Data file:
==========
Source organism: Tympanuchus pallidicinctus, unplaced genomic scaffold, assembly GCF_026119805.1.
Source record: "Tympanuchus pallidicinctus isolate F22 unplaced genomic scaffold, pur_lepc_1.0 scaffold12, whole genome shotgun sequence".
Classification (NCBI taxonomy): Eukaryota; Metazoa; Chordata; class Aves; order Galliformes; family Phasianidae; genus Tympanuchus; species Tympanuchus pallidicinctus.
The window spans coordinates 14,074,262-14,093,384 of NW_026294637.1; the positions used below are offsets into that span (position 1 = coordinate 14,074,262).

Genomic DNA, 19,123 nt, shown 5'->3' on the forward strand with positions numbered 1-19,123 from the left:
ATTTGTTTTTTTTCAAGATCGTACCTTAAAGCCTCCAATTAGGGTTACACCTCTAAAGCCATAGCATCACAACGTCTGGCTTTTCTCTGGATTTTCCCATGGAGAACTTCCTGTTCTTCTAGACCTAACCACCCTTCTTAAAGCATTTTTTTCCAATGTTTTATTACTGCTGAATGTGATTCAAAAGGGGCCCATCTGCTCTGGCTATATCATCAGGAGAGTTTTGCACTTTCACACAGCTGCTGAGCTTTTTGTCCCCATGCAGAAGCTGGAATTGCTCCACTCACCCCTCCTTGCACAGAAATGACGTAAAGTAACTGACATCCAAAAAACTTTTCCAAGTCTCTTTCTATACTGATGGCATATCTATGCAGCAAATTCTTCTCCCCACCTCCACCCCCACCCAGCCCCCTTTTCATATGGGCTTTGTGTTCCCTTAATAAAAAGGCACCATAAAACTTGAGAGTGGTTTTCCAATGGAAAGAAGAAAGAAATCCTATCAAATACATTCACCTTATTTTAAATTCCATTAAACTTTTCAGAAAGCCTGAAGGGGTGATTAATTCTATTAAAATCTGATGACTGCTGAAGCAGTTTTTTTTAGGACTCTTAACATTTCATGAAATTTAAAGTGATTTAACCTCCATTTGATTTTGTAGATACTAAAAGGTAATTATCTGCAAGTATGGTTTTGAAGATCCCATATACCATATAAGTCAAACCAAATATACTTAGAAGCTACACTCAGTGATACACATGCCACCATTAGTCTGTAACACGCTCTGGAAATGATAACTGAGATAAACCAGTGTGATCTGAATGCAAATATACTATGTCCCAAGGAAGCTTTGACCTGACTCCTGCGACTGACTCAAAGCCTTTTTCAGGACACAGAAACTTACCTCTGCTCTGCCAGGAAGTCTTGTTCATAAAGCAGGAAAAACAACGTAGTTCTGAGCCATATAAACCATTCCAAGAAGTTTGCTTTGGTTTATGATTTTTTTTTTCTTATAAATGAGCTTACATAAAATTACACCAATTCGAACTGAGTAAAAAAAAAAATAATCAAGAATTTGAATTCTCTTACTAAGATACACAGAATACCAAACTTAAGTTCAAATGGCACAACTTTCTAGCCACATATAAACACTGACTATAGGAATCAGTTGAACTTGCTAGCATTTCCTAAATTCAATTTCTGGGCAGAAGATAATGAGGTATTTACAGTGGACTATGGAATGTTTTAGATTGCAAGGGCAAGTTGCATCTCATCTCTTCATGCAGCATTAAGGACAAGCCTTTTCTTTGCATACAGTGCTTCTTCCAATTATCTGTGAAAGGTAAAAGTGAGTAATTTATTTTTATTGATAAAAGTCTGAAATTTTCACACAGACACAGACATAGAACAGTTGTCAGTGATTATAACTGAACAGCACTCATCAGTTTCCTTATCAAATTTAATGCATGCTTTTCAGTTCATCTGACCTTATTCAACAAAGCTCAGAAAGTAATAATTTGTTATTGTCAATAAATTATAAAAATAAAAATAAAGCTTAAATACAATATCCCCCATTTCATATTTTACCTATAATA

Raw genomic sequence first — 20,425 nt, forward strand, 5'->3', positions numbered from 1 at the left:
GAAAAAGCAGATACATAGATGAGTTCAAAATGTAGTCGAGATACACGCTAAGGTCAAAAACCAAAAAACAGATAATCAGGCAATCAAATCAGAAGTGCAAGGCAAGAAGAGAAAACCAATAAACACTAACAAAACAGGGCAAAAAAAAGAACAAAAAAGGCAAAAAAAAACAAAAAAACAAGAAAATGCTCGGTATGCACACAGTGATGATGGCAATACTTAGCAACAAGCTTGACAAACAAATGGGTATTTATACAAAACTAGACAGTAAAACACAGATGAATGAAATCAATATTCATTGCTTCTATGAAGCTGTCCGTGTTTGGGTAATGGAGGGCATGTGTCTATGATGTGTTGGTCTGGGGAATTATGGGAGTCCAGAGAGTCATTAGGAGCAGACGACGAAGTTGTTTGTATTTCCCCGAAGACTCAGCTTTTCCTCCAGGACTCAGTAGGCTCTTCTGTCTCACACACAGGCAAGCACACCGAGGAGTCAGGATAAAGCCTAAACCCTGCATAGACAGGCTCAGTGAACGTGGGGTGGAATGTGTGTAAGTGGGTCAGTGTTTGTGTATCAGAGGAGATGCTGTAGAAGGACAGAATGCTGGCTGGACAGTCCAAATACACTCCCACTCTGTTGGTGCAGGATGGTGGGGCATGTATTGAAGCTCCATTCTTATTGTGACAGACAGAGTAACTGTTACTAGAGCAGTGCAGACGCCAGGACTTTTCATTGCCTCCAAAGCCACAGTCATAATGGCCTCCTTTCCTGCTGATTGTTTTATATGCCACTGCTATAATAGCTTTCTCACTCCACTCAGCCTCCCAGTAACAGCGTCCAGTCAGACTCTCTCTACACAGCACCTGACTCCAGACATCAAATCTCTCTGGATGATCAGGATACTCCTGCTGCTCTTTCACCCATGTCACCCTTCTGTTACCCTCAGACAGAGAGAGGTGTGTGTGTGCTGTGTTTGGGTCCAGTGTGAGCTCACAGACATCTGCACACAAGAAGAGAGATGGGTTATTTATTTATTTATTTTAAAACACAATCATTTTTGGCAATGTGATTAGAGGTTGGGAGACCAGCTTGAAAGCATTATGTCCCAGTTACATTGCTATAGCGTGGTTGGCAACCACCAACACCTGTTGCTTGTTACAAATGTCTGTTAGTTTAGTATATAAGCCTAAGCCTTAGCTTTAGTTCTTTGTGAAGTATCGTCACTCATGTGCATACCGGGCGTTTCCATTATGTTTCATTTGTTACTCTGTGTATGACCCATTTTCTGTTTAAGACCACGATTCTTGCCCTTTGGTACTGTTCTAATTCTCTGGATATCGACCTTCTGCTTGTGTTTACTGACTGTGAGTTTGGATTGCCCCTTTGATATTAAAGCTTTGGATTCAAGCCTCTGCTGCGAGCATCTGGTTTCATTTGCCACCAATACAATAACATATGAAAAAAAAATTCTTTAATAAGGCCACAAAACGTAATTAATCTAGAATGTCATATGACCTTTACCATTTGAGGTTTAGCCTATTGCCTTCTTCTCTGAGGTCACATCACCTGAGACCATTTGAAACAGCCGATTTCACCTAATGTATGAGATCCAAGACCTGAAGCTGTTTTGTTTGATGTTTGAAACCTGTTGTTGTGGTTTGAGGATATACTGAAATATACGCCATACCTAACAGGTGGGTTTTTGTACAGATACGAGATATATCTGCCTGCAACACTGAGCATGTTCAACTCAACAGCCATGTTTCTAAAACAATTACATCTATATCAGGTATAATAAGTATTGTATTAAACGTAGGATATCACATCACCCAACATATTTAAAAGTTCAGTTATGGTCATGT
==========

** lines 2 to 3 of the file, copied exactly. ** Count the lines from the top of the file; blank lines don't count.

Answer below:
Source record: "Tympanuchus pallidicinctus isolate F22 unplaced genomic scaffold, pur_lepc_1.0 scaffold12, whole genome shotgun sequence".
Classification (NCBI taxonomy): Eukaryota; Metazoa; Chordata; class Aves; order Galliformes; family Phasianidae; genus Tympanuchus; species Tympanuchus pallidicinctus.